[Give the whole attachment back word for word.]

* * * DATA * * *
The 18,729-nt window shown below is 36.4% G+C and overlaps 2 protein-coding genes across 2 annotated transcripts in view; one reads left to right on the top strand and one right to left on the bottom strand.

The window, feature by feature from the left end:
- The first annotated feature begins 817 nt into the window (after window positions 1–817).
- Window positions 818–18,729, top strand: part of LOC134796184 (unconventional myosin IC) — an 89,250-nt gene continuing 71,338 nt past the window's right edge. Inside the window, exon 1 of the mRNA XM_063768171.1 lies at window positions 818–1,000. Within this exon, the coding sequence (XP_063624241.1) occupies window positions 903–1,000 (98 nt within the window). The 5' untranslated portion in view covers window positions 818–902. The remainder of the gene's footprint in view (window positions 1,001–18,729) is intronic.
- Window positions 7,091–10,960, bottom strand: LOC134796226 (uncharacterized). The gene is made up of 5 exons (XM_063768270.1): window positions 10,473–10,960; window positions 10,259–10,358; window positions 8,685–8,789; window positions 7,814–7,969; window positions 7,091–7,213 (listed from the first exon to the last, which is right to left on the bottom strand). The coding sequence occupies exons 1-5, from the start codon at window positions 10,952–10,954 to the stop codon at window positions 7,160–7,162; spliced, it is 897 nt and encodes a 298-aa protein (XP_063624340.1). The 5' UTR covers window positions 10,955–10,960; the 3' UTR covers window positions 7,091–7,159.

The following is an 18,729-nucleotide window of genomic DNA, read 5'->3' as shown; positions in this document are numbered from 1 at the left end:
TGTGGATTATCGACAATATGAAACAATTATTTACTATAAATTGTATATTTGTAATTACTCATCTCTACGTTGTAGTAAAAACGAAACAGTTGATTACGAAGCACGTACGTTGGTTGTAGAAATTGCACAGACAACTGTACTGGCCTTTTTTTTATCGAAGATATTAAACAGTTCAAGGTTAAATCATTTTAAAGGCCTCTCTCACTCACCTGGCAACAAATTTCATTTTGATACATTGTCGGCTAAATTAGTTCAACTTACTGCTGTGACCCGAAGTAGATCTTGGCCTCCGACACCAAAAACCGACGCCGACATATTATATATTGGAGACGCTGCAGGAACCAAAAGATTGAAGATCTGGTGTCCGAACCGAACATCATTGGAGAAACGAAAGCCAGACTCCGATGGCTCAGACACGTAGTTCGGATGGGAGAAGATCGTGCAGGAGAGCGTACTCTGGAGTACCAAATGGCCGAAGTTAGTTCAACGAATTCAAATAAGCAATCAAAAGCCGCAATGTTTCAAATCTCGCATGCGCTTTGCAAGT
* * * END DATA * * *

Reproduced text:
The 18,729-nt window shown below is 36.4% G+C and overlaps 2 protein-coding genes across 2 annotated transcripts in view; one reads left to right on the top strand and one right to left on the bottom strand.

The window, feature by feature from the left end:
- The first annotated feature begins 817 nt into the window (after window positions 1–817).
- Window positions 818–18,729, top strand: part of LOC134796184 (unconventional myosin IC) — an 89,250-nt gene continuing 71,338 nt past the window's right edge. Inside the window, exon 1 of the mRNA XM_063768171.1 lies at window positions 818–1,000. Within this exon, the coding sequence (XP_063624241.1) occupies window positions 903–1,000 (98 nt within the window). The 5' untranslated portion in view covers window positions 818–902. The remainder of the gene's footprint in view (window positions 1,001–18,729) is intronic.
- Window positions 7,091–10,960, bottom strand: LOC134796226 (uncharacterized). The gene is made up of 5 exons (XM_063768270.1): window positions 10,473–10,960; window positions 10,259–10,358; window positions 8,685–8,789; window positions 7,814–7,969; window positions 7,091–7,213 (listed from the first exon to the last, which is right to left on the bottom strand). The coding sequence occupies exons 1-5, from the start codon at window positions 10,952–10,954 to the stop codon at window positions 7,160–7,162; spliced, it is 897 nt and encodes a 298-aa protein (XP_063624340.1). The 5' UTR covers window positions 10,955–10,960; the 3' UTR covers window positions 7,091–7,159.

The following is an 18,729-nucleotide window of genomic DNA, read 5'->3' as shown; positions in this document are numbered from 1 at the left end:
TGTGGATTATCGACAATATGAAACAATTATTTACTATAAATTGTATATTTGTAATTACTCATCTCTACGTTGTAGTAAAAACGAAACAGTTGATTACGAAGCACGTACGTTGGTTGTAGAAATTGCACAGACAACTGTACTGGCCTTTTTTTTATCGAAGATATTAAACAGTTCAAGGTTAAATCATTTTAAAGGCCTCTCTCACTCACCTGGCAACAAATTTCATTTTGATACATTGTCGGCTAAATTAGTTCAACTTACTGCTGTGACCCGAAGTAGATCTTGGCCTCCGACACCAAAAACCGACGCCGACATATTATATATTGGAGACGCTGCAGGAACCAAAAGATTGAAGATCTGGTGTCCGAACCGAACATCATTGGAGAAACGAAAGCCAGACTCCGATGGCTCAGACACGTAGTTCGGATGGGAGAAGATCGTGCAGGAGAGCGTACTCTGGAGTACCAAATGGCCGAAGTTAGTTCAACGAATTCAAATAAGCAATCAAAAGCCGCAATGTTTCAAATCTCGCATGCGCTTTGCAAGT